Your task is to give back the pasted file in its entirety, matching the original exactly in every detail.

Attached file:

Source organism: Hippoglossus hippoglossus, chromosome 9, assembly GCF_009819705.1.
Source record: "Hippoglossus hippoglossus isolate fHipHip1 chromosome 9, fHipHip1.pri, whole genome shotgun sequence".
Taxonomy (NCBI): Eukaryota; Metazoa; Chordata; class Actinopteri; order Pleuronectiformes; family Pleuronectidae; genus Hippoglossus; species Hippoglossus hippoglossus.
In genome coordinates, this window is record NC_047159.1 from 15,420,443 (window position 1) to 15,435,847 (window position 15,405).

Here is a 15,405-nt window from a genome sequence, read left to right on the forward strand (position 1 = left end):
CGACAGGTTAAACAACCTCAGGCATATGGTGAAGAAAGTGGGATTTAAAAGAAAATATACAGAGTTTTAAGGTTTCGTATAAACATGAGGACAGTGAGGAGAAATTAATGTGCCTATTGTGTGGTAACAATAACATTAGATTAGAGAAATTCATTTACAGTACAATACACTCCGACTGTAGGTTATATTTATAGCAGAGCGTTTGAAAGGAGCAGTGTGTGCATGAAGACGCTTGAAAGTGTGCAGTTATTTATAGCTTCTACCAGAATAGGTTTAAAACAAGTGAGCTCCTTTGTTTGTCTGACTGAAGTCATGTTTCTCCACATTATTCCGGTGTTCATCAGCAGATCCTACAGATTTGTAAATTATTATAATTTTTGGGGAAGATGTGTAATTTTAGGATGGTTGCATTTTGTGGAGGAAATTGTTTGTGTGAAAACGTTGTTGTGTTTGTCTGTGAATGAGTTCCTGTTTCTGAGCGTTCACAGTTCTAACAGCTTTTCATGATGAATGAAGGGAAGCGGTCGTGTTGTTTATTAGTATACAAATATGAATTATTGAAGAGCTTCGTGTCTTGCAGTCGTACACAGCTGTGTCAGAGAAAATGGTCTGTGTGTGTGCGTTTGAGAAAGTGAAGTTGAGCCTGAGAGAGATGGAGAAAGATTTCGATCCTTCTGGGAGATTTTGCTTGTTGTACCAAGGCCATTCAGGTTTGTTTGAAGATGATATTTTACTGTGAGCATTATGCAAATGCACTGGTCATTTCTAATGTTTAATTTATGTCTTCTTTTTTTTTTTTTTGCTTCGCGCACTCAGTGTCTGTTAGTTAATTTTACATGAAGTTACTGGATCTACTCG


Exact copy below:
Source organism: Hippoglossus hippoglossus, chromosome 9, assembly GCF_009819705.1.
Source record: "Hippoglossus hippoglossus isolate fHipHip1 chromosome 9, fHipHip1.pri, whole genome shotgun sequence".
Taxonomy (NCBI): Eukaryota; Metazoa; Chordata; class Actinopteri; order Pleuronectiformes; family Pleuronectidae; genus Hippoglossus; species Hippoglossus hippoglossus.
In genome coordinates, this window is record NC_047159.1 from 15,420,443 (window position 1) to 15,435,847 (window position 15,405).

Here is a 15,405-nt window from a genome sequence, read left to right on the forward strand (position 1 = left end):
CGACAGGTTAAACAACCTCAGGCATATGGTGAAGAAAGTGGGATTTAAAAGAAAATATACAGAGTTTTAAGGTTTCGTATAAACATGAGGACAGTGAGGAGAAATTAATGTGCCTATTGTGTGGTAACAATAACATTAGATTAGAGAAATTCATTTACAGTACAATACACTCCGACTGTAGGTTATATTTATAGCAGAGCGTTTGAAAGGAGCAGTGTGTGCATGAAGACGCTTGAAAGTGTGCAGTTATTTATAGCTTCTACCAGAATAGGTTTAAAACAAGTGAGCTCCTTTGTTTGTCTGACTGAAGTCATGTTTCTCCACATTATTCCGGTGTTCATCAGCAGATCCTACAGATTTGTAAATTATTATAATTTTTGGGGAAGATGTGTAATTTTAGGATGGTTGCATTTTGTGGAGGAAATTGTTTGTGTGAAAACGTTGTTGTGTTTGTCTGTGAATGAGTTCCTGTTTCTGAGCGTTCACAGTTCTAACAGCTTTTCATGATGAATGAAGGGAAGCGGTCGTGTTGTTTATTAGTATACAAATATGAATTATTGAAGAGCTTCGTGTCTTGCAGTCGTACACAGCTGTGTCAGAGAAAATGGTCTGTGTGTGTGCGTTTGAGAAAGTGAAGTTGAGCCTGAGAGAGATGGAGAAAGATTTCGATCCTTCTGGGAGATTTTGCTTGTTGTACCAAGGCCATTCAGGTTTGTTTGAAGATGATATTTTACTGTGAGCATTATGCAAATGCACTGGTCATTTCTAATGTTTAATTTATGTCTTCTTTTTTTTTTTTTTGCTTCGCGCACTCAGTGTCTGTTAGTTAATTTTACATGAAGTTACTGGATCTACTCG